The stopped chamfer is an elegant and easy-to-make detail, commonly used on furniture, cabinets, railing balusters and posts.
Stopped chamfers are fast and easy to make using a table-mounted router with a 45 degree chamfering bit, especially if you need several identical pieces.
In this example, the goal is to mill 1/4” wide stopped chamfers on all four edges of a railing baluster that start 2 1/2” from each end. Since the detail stops a set distance from each end of the work piece, the piece needs to be cut to final length before milling.
Here’s what to do:
- Install the chamfering bit and line up the fence with the roller guide on the router bit.
- Mark pencil lines on the fence about 3” left and right as measured from the centre of the bit – these are your start and stop lines.
- Start with a test piece to check your marks, practice your technique and determine the correct feed rate to avoid burning or tearing.
- Set the blank on the table at an angle to the fence. The left end (start of cut) should be in line with the left mark and about an inch away from the fence. The right end of the piece should be against the fence, which acts as the pivot point as you start the cut
- Turn on the router. Hold the stock firmly and pivot it into the bit, keeping the left end in line with the mark on the fence. As the end touches the fence begin sliding the piece smoothly past the cutter. When the right end reaches the right pencil mark, pivot away from the bit to stop the cut.
- Rotate the piece towards you (or the fence) and repeat the operation on the other three edges.
- There may be some wood fibres left at the end point. Use a sharp utility knife to trim them off – cutting towards the chamfer.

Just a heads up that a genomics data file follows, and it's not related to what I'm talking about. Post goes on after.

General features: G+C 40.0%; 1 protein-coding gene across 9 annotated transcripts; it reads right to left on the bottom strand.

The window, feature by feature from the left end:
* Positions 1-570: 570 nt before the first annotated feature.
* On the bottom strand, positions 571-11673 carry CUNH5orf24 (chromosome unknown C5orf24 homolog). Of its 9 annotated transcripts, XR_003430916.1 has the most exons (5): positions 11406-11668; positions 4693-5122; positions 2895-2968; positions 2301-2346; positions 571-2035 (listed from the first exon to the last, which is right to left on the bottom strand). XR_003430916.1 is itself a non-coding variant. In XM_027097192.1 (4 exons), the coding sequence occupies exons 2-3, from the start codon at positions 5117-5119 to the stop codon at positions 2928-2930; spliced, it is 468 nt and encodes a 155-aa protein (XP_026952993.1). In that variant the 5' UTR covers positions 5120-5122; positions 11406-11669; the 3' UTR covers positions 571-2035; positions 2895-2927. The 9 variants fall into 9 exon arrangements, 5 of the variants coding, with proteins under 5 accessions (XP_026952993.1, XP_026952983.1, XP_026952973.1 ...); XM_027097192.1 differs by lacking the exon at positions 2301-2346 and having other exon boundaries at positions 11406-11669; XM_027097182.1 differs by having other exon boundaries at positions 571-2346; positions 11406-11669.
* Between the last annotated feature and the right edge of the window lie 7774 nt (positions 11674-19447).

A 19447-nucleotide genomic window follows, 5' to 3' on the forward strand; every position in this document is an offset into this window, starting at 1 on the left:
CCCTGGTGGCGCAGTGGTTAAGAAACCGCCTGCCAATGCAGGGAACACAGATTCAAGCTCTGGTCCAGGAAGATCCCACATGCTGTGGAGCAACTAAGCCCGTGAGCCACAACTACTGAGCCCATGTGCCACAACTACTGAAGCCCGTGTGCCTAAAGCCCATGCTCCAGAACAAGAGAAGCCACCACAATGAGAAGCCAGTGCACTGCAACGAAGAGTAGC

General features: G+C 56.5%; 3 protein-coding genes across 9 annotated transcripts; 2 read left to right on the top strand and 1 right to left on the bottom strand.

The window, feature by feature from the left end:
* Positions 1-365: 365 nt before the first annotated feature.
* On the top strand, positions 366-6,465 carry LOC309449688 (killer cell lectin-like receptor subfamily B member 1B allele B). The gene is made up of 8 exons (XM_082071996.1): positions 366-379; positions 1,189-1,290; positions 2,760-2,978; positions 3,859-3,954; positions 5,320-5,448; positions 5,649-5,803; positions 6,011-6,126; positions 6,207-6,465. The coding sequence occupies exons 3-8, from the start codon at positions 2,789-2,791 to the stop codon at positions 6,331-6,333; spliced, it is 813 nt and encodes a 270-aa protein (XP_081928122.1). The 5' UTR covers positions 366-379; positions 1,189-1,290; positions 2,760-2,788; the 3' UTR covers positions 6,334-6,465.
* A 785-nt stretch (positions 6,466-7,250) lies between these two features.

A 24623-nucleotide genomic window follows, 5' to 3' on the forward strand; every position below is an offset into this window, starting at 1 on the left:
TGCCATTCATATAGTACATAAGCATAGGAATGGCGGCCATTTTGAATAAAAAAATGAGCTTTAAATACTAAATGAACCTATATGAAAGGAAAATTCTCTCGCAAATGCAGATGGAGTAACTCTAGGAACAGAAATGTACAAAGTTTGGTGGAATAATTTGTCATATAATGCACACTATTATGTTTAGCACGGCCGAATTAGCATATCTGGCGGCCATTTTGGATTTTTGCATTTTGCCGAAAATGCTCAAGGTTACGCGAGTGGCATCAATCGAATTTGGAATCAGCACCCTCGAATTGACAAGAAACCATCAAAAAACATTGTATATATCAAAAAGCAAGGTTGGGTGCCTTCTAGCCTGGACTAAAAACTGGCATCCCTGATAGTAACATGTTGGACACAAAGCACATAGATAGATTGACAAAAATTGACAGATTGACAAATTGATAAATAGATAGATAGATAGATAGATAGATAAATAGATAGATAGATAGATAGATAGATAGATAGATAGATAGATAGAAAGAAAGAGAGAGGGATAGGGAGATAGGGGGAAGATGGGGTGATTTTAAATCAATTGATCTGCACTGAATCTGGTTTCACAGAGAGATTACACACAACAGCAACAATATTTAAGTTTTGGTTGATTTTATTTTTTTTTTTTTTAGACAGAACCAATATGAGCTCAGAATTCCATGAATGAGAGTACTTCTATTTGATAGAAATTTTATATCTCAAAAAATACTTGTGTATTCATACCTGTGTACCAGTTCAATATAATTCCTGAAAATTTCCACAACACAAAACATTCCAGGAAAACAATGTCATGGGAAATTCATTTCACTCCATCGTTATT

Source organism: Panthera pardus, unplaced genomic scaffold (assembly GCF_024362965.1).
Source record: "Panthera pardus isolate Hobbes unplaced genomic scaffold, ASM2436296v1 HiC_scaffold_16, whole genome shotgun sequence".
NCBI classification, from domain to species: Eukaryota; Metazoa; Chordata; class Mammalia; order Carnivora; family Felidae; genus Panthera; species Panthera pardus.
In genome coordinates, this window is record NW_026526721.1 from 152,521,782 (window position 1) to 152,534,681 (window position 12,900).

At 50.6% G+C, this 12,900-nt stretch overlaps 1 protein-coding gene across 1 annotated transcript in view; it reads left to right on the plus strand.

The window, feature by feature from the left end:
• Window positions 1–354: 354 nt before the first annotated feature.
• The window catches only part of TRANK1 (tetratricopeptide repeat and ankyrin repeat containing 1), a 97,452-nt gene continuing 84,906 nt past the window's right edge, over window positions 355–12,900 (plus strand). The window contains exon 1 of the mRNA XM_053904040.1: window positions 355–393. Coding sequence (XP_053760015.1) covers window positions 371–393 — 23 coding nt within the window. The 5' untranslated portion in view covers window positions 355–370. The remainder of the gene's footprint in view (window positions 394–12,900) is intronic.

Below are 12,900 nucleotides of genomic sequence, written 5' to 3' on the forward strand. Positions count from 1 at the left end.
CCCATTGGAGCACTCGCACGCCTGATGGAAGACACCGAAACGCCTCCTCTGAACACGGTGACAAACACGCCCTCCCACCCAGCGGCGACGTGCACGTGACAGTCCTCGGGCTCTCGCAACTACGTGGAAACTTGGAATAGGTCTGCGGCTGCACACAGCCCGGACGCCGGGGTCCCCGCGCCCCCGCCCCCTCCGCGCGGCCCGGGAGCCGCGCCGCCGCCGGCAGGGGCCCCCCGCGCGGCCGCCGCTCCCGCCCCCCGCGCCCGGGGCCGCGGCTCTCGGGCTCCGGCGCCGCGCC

- Sand them by hand with 100 -150 grit paper and a sanding block. Pay particular attention to any open grain areas. If you’re going to use stain instead of paint a final sanding with 220 grit paper is recommended.
Here’s another technique to try if the end of the cut is not as clean as you need:
- Set up the router and begin the cut as described above.
- Pivot the work piece away from the fence at the half way point.
- Flip the piece end for end, and repeat the procedure from the starting point until you meet the previous cut.
If the router and bit are properly set up, the chamfered edge should be consistent throughout the length, and both ends of the chamfer will be clean.
A similar technique is used to make stopped chamfers with a hand-held router.
In this case, you need to clamp start and stop blocks to the work piece or bench, and the move the router along the piece. WoodMagazine.com has a great article that explains how to make stops for creating precision stopped chamfers with a hand-held router.
More Elaborate Stops
Some woodworkers prefer to use traditional hand tools such as spokeshaves and planes to make stopped chamfers, especially if they want to incorporate beveled or more elaborate stops such as a lamb’s tongue.